Major Air Pollutants in India

Major Air Pollutants

The prime air pollutants and the sources of major pollutants in India are as follows:

Sulfur dioxide

Sulfur dioxide has an unpleasant odor that is detectable at concentrations greater than about 1 ppm, although above 3 ppm (parts per million) the sense of smell is rapidly lost. Its tropospheric concentrations range from less than 1 ppb (parts per billion) in locations very remote from industrial activity to 2 ppm in highly polluted areas.

Sulfur dioxide is a respiratory irritant and can cause shortness of breath, enhanced likelihood of lower respiratory tract illness and chronic lung disease. Even relatively short exposure to the higher concentrations found in polluted areas can cause temporary damage to human health. This pollutant is rarely found alone and its potency is frequently enhanced by synergistic interactions with other contaminants.

This gas also causes damage to plants. Clearly some plants are more susceptible than other. The principal natural sources of sulfur dioxide are volcanoes and biological activities.

Oxides of nitrogen

Three of the oxides of nitrogen are significant primary pollutants. These are nitrous oxide (dinitrogen oxide, N20), nitric oxide (NO) and nitrogen dioxide (NO2). The atmospheric behaviour and major sources of the first of these is somewhat different from that of the other two, hence this will be considered separately. Nitrous oxide is a greenhouse gas and therefore it contributes to global warming. In addition, it enters the stratosphere, where it produces nitric oxide (NO) and so contributes to the mechanisms that control the concentrations of ozone (O3).

The main sources of atmospheric nitrous oxide are probably the process of denitrification. This is the microbial reduction of nitrate (NO3) that occurs in soils and waters with low oxygen contents. This natural phenomenon is encouraged by the use of artificial nitrogenous fertilizers, particularly if they are applied to soils that contain high concentrations of organic matter and have fluctuating levels of aeration. Similarly, the establishment of oxygen-depleted conditions in water bodies by the discharge of nutrients and/or oxygen-demanding wastes also leads to increased rates of denitrification.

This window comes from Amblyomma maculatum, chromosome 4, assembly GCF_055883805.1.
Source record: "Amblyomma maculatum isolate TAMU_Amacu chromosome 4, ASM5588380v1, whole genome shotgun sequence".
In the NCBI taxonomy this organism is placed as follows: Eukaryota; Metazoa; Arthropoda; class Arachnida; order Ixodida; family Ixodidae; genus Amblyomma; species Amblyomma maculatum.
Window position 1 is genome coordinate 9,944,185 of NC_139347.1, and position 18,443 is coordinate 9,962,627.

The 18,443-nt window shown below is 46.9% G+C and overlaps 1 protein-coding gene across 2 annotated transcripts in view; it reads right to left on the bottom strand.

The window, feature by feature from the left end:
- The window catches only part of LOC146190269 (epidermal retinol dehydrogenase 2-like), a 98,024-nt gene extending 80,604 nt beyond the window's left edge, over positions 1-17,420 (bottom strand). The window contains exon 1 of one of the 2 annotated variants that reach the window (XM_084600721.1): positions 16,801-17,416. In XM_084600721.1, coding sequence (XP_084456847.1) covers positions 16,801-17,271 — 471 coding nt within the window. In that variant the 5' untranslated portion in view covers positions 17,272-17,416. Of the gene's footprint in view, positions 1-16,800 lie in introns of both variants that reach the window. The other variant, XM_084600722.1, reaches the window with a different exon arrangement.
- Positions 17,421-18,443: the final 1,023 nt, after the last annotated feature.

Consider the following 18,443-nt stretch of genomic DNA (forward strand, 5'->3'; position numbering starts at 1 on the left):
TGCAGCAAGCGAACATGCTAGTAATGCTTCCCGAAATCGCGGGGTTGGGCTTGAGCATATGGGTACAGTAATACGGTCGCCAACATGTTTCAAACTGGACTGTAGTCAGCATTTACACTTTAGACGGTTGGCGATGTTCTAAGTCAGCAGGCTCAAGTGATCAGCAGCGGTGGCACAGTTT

As suggested by their name, hydrocarbons are compounds that contain carbon and hydrogen. The simplest of these compounds, methane (CH4), is best considered separately from the other hydrocarbons.


Natural sources generate substantial amount of methane. This is produced almost entirely by micro-organisms under anaerobic conditions, such as those prevailing in wetlands and in the intestines of ruminant animals. Human activity also produces an additional quantity of methane. This is primarily from the result of paddy or rice production, low-temperature biomass burning, cattle rearing, waste disposal and fossil fuel extraction.

Oxides of carbon

There are two oxides of carbon, carbon dioxide (CO2) and carbon monoxide (CO). Let us consider these in turn. Carbon dioxide is present in the troposphere at a concentration of about 360 ppm. Currently, this is increasing. This is a cause for concern as carbon dioxide is a major greenhouse gas, and hence it is a contributor to global warming.

Carbon monoxide is generated biologically (both on land and within the oceans). It is also produced as a consequence of the atmospheric oxidation of hydrocarbons and during the incomplete combustion of fossil fuels and biomass. This gas has harmful effects on human health.

Suspended particulates in the troposphere

A suspension of solid or liquid particles within the air is called an aerosol. Aerosols are generated by many natural processes including the aerial entrainment of soil, sea spray, pollen and spores by wind, volcanic activity and the burning of biomass. With the exception of the last one, these sources mainly generate coarse particles. These tend to rapidly return to the Earth’s surface by sedimentation (i.e. falling) or washout (i.e. removal below clouds by rain, snow, etc).

Human activity can increase the fluxes from some of these natural sources. For example, poor agricultural practices can lead to large-scale loss of soil by Wind erosion. There are also purely anthropogenic sources of suspended particulates. Particularly important in this regard is the burning of fossil fuels and biomass. Particulates generated by combustion are mainly fine. These settle much more slowly than the coarse particulates and therefore tend to reside in the atmosphere for longer. In general, they are removed by wet deposition or, if brought into contact with surfaces by situ within the atmosphere. For example, the aerial oxidation of sulfur dioxide produces significant quantities of sulphate particles.

Lead compounds

More than 90% of the lead in the atmosphere is of anthropogenic origin. This contamination is extremely widespread as evidenced by the sudden dramatic increase in the lead levels of Greenland snow during the latter part of the twentieth century.

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